My RE plan starts to crystallize

This might be my good resolution for 2016: crystallize my Early Retirement plans, and make stuff finally happen.

I just turned 34 this month. My long term plans are to become financially independent and retire before 40. This year has been quite painful from a work perspective and it’s become clear to me that I can’t take it much more longer, definitely not for an additional 6 years.

So I’ll have to make things happen sooner than later. The good news is, assuming an aggressive savings rate, a reasonably good market in 2016 (that is, not like January so far…), and my side gig doing as well as in 2015, by the end of 2016 we could reach what I like to call my first Financial independence threshold (FFIT): My investment income (assuming a 4% withdrawal rate) added to my side gig will be enough to match our financial needs.

There are some significant drawbacks in pulling the plug so early: the main one will be that my side gig would become my main income source. This could transform a great hobby into a source of stress, and things could easily go south. The other issue is that it means I’d be relying on my side gig providing income indefinitely. I can see myself working on it for the next 5 years or so, but I know I won’t be doing it forever, so I’ll need to find other solutions for income in the future.

I can see two scenarios playing in 2016, given my current state of mind:

If the market gets a bad year, and we barely hit the FFIT goal or simply miss it (6% return or less on my stock investments in 2016), I’ll probably try to relocate to Japan within my company. The pros are that my company would pay for the relocation, I would still be in “accumulation mode” for a few more years (ensuring a better guarantee of Financial Independence down the road), and I felt that working in Japan was not as stressful as working in the US (but my memories are tricking me here. I started this blog from Japan, after all, so the situation was not unicorns and rainbows there either). The cons is that I would still be working, and there probably will be some clause about how I cannot quit the company within 2 years if I don’t want to have to pay back the relocation costs.

If the market gets a good year (10% or more return on my stock in 2016), and we completely hit the FFIT goal enough that we can also pay for a relocation to Japan on our own dime, then I might quit my job and we’d move to Japan. The cons, as I mentioned above, is that we’re not really financially independent yet and I would be heavily relying on my side gig being successful for many years. This means increased risks to have to go back to the corporate life ultimately.

Wait, 6% vs 10%? Not such a huge difference here. Really, I might be running a case of the “OLY” (one less year syndrome), the opposite of the typical “OMY” (One more year) that most financially independent people run into: people reach Financial Independence, but still work “one more year” to improve their chances. The issue with the “OMY” syndrome is that people get stuck in a loop and work “one more year” every year.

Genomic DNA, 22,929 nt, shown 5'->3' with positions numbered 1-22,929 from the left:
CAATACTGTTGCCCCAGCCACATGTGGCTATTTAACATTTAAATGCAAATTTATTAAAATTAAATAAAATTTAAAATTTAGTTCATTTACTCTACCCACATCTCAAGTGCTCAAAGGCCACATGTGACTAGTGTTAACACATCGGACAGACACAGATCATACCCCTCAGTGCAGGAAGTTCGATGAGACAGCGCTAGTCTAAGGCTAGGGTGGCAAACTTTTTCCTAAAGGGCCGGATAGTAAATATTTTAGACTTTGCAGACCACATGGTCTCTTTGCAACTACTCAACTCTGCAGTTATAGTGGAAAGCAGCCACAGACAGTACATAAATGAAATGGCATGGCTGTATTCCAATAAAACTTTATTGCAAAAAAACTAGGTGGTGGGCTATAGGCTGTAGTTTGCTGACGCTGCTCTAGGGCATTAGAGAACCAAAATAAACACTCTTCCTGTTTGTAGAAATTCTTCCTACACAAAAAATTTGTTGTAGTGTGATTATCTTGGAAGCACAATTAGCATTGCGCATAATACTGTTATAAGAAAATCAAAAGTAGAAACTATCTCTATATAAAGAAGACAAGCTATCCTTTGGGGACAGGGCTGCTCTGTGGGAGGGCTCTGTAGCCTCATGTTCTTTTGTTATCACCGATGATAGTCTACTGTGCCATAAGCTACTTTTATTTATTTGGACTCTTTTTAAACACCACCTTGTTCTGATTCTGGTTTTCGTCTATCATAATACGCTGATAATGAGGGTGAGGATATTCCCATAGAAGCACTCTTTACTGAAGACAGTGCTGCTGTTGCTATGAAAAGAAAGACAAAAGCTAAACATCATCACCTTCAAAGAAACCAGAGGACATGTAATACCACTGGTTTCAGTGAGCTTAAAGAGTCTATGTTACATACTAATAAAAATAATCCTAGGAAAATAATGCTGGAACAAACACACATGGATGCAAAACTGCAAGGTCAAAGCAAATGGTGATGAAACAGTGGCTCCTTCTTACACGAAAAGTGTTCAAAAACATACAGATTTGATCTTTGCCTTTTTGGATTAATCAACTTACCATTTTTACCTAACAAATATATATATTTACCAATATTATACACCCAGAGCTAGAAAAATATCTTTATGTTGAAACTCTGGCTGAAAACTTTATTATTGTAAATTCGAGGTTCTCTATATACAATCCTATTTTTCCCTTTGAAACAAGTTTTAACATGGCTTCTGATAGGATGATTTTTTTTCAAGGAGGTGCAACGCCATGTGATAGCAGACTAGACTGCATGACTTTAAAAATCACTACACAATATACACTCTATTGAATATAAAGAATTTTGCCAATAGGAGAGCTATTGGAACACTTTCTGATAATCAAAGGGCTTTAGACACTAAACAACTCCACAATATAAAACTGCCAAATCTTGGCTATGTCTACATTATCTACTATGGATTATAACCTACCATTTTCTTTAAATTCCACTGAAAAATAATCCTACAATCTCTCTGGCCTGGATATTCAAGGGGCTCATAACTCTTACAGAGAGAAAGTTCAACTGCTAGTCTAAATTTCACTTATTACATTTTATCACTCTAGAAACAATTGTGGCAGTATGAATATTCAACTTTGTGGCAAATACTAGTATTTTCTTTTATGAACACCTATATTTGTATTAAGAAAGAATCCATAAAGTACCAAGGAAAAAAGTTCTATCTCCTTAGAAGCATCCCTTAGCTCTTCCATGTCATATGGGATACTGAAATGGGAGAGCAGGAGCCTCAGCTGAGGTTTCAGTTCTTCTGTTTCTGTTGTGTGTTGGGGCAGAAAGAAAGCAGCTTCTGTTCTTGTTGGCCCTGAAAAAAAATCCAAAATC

Wait, Japan?

In both cases, you can see that my goal is to go back to Japan by early 2017. I like the US and I might change my mind, but I miss my friends and family-in-law in Japan. Having no grandparents here in the US for the kids is much more painful than I imagined. My wife and I need some time for ourselves and we can’t seem to be able to get that without the grandparents around. And at this point there’s nobody here that we would fully trust with our kids (babysitter or friend). I used to have no problems with that, but I guess the Japanese culture has progressively tainted me: if somebody babysits our kids, it has to be family.

There are other plans we are still considering: moving to Europe instead of Japan, staying a few more years in the US (a possibility if I can get a green card, at which point I would not feel “chained” to my company anymore), but those are lower on the possibility scale for now.

Why pull the trigger so early?

Those of you who have been following the blog for a while now might remember that my initial goal was to stay in the US for at least 2 years, but targeting maybe 5 or 6 years. By moving back to Japan in early 2017, we’ll just hit the 2 years mark, not really an over-achievement on that goal here.

There are a few things motivating me to move back to Japan as early as 2017. First is that my life here in the US is not as fun as I thought it would be, mostly because I don’t enjoy the job*, and because grandparents are not around as I mentioned above. But more importantly, our son starts elementary school in 2017, and we’ll want some kind of stability from that point. If we choose to stay in the US in 2017, it will be much more difficult to move back to Japan for the next few years after that.

The main problem with leaving the US so soon is that one of our main goals (getting our kids to become “almost native” English speakers) will not happen. But at this point I am not willing to sacrifice my own happiness just so that they can learn English.

The good news is that with my shifting Financial Independence target, I feel much more confident today than I was a year ago, about my possibility to retire way earlier than 40. I’ll shamelessly claim that I retired at 35, if the only “job” I have to do from 2017 is to maintain and grow my side gig 🙂

* I could change jobs. Hopefully people reading this blog and other Early Retirement blogs know that the problem is not with the job itself, but with the concept of a 9 to 5 in the first place. Switching jobs/company will most likely not work for me at this point.

  1. Financial Samurai
    • StockBeard

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